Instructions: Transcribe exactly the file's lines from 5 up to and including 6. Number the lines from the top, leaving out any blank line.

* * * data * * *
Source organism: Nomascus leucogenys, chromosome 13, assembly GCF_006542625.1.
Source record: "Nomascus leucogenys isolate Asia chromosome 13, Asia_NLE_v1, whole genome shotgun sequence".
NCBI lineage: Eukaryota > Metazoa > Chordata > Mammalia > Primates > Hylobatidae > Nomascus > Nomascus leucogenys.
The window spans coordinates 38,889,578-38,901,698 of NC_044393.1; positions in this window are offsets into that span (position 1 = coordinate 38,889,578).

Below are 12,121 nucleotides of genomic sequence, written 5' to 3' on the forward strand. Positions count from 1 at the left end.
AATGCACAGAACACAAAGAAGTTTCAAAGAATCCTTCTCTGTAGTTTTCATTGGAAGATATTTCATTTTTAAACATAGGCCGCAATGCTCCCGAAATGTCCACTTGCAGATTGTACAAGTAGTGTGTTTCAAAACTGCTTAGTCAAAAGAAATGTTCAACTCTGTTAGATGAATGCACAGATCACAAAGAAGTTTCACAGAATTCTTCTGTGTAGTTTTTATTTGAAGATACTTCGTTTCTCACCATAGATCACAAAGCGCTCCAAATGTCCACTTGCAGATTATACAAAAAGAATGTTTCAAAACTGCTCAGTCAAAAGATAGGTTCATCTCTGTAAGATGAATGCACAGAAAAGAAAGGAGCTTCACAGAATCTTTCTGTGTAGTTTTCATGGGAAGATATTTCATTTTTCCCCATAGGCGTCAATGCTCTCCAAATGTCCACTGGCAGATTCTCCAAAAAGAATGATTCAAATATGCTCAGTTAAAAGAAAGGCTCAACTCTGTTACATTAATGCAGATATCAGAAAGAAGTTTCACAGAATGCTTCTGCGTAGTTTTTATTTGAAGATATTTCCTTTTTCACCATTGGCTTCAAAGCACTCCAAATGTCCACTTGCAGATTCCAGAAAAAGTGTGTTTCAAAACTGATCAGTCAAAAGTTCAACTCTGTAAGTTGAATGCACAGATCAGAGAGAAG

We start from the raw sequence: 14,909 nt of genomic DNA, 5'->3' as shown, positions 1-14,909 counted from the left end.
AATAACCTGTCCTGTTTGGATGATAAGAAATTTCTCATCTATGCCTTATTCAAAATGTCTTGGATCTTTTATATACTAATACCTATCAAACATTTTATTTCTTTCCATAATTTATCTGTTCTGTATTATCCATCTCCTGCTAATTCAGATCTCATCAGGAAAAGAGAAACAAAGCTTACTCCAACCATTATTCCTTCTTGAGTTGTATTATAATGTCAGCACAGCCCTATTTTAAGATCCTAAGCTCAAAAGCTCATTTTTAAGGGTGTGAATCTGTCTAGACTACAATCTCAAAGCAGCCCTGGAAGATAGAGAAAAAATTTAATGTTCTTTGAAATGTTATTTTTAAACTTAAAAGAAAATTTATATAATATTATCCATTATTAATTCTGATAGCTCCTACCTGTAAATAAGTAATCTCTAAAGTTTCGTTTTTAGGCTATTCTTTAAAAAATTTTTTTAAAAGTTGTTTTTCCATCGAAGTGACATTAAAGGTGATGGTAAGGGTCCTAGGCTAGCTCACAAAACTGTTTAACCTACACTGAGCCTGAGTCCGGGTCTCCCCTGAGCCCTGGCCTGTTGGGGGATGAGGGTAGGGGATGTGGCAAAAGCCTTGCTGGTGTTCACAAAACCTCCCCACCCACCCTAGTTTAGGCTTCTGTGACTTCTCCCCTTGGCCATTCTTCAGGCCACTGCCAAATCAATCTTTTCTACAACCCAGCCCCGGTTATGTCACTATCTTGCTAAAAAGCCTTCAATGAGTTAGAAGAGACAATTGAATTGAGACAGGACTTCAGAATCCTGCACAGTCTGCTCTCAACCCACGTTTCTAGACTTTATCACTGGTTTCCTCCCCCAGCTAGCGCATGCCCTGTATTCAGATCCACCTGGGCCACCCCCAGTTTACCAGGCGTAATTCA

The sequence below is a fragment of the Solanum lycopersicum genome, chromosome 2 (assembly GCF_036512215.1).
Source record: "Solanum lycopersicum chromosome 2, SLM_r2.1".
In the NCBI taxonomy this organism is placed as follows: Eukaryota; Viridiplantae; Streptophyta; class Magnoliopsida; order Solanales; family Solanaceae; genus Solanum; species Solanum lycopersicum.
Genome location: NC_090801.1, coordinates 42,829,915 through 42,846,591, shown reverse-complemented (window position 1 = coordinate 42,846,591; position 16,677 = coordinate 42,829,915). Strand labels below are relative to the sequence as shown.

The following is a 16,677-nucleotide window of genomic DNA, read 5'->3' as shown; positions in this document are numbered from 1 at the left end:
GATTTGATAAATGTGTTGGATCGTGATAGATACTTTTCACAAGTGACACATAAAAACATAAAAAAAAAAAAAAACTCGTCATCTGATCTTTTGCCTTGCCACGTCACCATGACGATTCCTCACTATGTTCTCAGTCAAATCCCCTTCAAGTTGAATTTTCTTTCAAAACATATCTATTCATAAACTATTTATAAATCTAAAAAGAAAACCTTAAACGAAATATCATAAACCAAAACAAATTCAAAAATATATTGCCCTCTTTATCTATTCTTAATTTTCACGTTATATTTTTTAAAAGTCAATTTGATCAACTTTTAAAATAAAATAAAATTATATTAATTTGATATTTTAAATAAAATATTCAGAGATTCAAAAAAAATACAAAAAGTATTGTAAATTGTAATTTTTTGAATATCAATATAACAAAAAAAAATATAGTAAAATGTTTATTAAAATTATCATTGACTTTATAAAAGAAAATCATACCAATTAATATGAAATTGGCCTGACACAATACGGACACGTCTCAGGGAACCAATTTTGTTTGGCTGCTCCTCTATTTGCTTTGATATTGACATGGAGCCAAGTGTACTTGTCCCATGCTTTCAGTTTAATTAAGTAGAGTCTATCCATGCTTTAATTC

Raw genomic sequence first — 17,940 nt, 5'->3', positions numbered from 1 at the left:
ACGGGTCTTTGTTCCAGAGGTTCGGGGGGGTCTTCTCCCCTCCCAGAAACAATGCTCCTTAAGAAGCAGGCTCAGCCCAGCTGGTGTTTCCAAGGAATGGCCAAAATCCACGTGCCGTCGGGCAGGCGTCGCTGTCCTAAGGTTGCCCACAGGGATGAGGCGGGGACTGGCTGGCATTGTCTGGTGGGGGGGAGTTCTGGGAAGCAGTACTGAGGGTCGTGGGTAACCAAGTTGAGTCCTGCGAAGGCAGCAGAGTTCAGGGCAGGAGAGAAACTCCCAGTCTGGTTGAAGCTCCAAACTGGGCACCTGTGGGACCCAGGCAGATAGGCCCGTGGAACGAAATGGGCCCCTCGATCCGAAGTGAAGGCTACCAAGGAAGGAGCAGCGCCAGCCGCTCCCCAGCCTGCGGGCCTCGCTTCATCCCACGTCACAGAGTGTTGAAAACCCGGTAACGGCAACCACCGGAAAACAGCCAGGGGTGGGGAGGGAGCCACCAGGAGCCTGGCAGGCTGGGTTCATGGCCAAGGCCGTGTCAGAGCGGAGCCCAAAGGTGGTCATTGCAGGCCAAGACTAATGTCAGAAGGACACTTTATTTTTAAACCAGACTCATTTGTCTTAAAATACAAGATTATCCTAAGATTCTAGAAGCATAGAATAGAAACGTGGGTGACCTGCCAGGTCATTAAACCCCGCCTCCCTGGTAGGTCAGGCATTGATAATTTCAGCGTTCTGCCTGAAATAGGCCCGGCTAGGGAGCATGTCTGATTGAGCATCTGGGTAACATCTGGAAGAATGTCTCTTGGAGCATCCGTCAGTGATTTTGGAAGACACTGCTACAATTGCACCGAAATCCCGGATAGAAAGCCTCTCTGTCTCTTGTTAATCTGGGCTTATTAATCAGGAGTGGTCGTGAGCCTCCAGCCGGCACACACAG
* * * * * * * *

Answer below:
Below are 12,121 nucleotides of genomic sequence, written 5' to 3' on the forward strand. Positions count from 1 at the left end.
AATGCACAGAACACAAAGAAGTTTCAAAGAATCCTTCTCTGTAGTTTTCATTGGAAGATATTTCATTTTTAAACATAGGCCGCAATGCTCCCGAAATGTCCACTTGCAGATTGTACAAGTAGTGTGTTTCAAAACTGCTTAGTCAAAAGAAATGTTCAACTCTGTTAGATGAATGCACAGATCACAAAGAAGTTTCACAGAATTCTTCTGTGTAGTTTTTATTTGAAGATACTTCGTTTCTCACCATAGATCACAAAGCGCTCCAAATGTCCACTTGCAGATTATACAAAAAGAATGTTTCAAAACTGCTCAGTCAAAAGATAGGTTCATCTCTGTAAGATGAATGCACAGAAAAGAAAGGAGCTTCACAGAATCTTTCTGTGTAGTTTTCATGGGAAGATATTTCATTTTTCCCCATAGGCGTCAATGCTCTCCAAATGTCCACTGGCAGATTCTCCAAAAAGAATGATTCAAATATGCTCAGTTAAAAGAAAGGCTCAACTCTGTTACATTAATGCAGATATCAGAAAGAAGTTTCACAGAATGCTTCTGCGTAGTTTTTATTTGAAGATATTTCCTTTTTCACCATTGGCTTCAAAGCACTCCAAATGTCCACTTGCAGATTCCAGAAAAAGTGTGTTTCAAAACTGATCAGTCAAAAGTTCAACTCTGTAAGTTGAATGCACAGATCAGAGAGAAG